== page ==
Since the late 1990s and early 2000, many casinos and karaoke bars opened and have remained popular attractions for Nicaraguans and foreign visitors. Popular music includes the Palo de Mayo, Merengue, Cumbia and Latin pop among other Latin music genres, as well as American pop and rock. Salsa dancing is a national pastime. Managua boasts a vibrant night life. Nightclubs and bars are abound in Managua, particularly, in the popular areas called "Zona Hippos" behind the Hilton hotel near Metrocentro and "Zona Rosa". In these areas, Bachata music has been gradually gaining popularity.
Managua features many bars, nightclubs, casinos, theaters and cinemas. Compared to western prices, alcoholic beverages, theatre visits and cinema tickets are relatively inexpensive. There are cinemas in all major shopping centers; screening both English- and Spanish-language films. Foreign embassies in Managua also sponsor film festivals.
Cultural centers in Managua include the Centro Cultural Nicaragüense Norteamericano (CCNN) (Nicaraguan-North American Culture Center), the Centro Cultural Chino Nicaragüense (Chinese Nicaraguan Culture Center), the Alliançe Française de Managua (French Alliance of Managua), among others.
Managua is home to many types of museums, some art museums include the Julio Cortázar Museum and the Archivo Fílmico de la Cinemateca Nacional. Natural history museums include the Museo del Departamento de Malacología UCA, Museo Gemológico de la Concha y el Caracol, and Museo Paleontológico "El Hato". The Santo Domingo de Guzmán Museum is an anthropology museum. History museums include the Museo de la Revolución, Museo Casa Hacienda San Jacinto and Museo Parque Loma de Tiscapa.
Managua is home to an array of art galleries which feature pieces by both national and international artists.
The National Library holds a great amount of volumes and affords abundant bibliographic information about the discovery and independence of Nicaragua. The National Palace of Culture has an exhibition of Nicaraguan art from the time previous to its independence. Inside the National Palace of Culture is the National Museum, containing archaeological finds with some examples of pre-Columbian pottery, statues, and other findings.
Museums, libraries and cultural centers
Another festival taking place since 2003 is the Alegria por la Vida (Happiness for Life) Carnaval is celebrated in Managua at the beginning of the month of March. There's a different slogan or theme every year. This event is celebrated with parades, floats, live music, food and dancing as well as the march of the Carnival Queen.
Managua's most famous festival is that of its patron saint Santo Domingo de Guzmán. It starts on the morning of August 1, when the "Bajada del Santo" (walk down of the saint) involves many joyful people walking and carrying the old statue of Santo Domingo from Las Sierritas Church in south Managua to another church across the city to the north, in the area destroyed by the 1972 earthquake. It remains here for ten days until the morning of August 10, when the "Subida del Santo" (walking up of the saint) returns the statue to Las Sierritas Church where it remains for the rest of the year. Thousands of people attend this event which involves dancing, eating, drinking and the marching of musical bands, mainly for traditions that date back to pre-colonial times, or to ask for personal miracles, make promises, or give thanks to the saint. During the parade many people dress up in typical costumes, masks and painted bodies. Among other participants are "carrosas" (art cars and trucks) from local business companies, horseriders coming from Nicaragua and other Central American neighbouring countries to show off their horses, skills, and horserider costumes.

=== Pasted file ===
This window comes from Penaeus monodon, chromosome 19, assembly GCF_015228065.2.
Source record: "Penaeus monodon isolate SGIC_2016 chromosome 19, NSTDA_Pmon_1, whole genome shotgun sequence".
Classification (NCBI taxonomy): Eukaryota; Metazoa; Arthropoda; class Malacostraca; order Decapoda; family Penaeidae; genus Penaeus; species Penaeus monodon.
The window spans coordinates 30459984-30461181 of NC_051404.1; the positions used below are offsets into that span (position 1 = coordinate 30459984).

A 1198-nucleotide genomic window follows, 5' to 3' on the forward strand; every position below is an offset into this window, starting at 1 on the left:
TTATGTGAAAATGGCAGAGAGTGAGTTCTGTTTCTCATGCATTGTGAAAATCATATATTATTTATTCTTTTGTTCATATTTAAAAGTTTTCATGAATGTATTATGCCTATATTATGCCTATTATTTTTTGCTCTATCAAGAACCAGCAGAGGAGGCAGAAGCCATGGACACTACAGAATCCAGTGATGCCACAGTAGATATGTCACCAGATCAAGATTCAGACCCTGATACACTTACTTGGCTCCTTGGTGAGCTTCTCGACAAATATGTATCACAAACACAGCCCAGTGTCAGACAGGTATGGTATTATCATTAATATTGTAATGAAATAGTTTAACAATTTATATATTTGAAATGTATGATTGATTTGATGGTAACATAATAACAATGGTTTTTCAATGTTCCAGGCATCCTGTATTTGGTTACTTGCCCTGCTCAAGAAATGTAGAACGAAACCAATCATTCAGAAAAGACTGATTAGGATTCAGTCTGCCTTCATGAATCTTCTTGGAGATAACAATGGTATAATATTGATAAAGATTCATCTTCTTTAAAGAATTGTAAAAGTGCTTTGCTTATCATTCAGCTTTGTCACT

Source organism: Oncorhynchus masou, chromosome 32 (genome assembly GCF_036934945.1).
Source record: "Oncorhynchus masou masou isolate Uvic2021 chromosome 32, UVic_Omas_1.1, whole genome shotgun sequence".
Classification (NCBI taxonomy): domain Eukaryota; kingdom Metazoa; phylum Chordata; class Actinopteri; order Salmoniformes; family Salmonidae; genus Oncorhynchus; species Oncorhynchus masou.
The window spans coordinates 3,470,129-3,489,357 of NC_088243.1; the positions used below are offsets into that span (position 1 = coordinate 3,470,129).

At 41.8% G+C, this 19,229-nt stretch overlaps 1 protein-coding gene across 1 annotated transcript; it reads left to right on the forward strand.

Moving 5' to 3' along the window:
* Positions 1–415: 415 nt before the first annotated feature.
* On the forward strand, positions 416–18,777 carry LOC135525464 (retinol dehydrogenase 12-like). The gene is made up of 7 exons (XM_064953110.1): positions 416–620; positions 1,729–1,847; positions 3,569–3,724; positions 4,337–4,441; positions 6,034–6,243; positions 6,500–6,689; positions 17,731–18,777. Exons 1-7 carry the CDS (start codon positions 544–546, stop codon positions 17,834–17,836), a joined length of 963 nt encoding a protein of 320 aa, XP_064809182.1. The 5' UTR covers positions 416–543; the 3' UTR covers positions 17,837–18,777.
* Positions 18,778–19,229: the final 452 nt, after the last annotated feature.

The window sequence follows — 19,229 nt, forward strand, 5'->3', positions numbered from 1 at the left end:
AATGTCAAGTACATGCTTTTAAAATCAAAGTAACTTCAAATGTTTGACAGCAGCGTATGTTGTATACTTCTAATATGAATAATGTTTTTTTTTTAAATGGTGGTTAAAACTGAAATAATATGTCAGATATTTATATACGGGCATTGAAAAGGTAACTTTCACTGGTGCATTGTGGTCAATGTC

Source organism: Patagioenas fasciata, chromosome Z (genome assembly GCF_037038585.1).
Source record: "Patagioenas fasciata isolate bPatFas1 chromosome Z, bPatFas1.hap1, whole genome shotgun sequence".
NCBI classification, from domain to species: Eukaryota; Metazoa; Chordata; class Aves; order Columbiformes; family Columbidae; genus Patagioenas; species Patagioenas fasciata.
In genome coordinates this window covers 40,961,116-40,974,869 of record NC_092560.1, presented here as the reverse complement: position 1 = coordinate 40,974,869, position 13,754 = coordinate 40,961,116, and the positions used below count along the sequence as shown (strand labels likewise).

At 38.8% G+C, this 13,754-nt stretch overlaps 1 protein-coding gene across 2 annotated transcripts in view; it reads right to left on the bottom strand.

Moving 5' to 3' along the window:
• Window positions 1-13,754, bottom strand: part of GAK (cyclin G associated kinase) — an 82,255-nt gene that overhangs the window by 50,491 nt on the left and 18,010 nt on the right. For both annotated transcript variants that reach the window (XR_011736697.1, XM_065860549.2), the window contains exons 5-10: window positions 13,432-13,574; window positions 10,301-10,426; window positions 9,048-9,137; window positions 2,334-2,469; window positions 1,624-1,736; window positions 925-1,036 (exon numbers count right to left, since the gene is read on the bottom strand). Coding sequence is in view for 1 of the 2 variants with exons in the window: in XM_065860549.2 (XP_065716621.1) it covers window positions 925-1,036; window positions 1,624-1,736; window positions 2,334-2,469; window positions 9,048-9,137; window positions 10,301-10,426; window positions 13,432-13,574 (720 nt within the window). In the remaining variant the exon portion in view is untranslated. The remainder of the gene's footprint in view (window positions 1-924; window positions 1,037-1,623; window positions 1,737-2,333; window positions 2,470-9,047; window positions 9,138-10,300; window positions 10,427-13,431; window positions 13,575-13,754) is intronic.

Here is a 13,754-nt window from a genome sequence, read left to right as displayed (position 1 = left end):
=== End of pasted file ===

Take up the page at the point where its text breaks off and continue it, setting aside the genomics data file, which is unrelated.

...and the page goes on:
Steak preparation is one of the strong points of the local cuisine. It is often accompanied by a special sauce known as Chimichurri, composed of oil, garlic and herbs. There are many prominent steak restaurants throughout the country among them "Los Ranchos" including, but not limited to, Argentine, Brazilian, Chinese, French, German, Indian, Italian, Japanese, Mexican, and Spanish restaurants, as well as Nicaraguan.
A strong tradition of preparing local sweets such as "Cajeta de leche", a sweet condensed milk as well as sugared coconut and nuts can be found. Some local varieties of chocolate can be found as well, usually prepared with pepper and other spices or nuts. A popular 'fast food' known as "quesillo" is popular throughout the country. Quesillo consists of locally produced cheese wrapped in a corn tortilla with cream, onions, and salt. Nacatamales, the Nicaraguan version of the tamale, is a local delicacy. Many fruits such as mangos, "jocotes", and "mamones" are a common snack. Mangoes and jocotes are often consumed while unripe with salt and vinegar.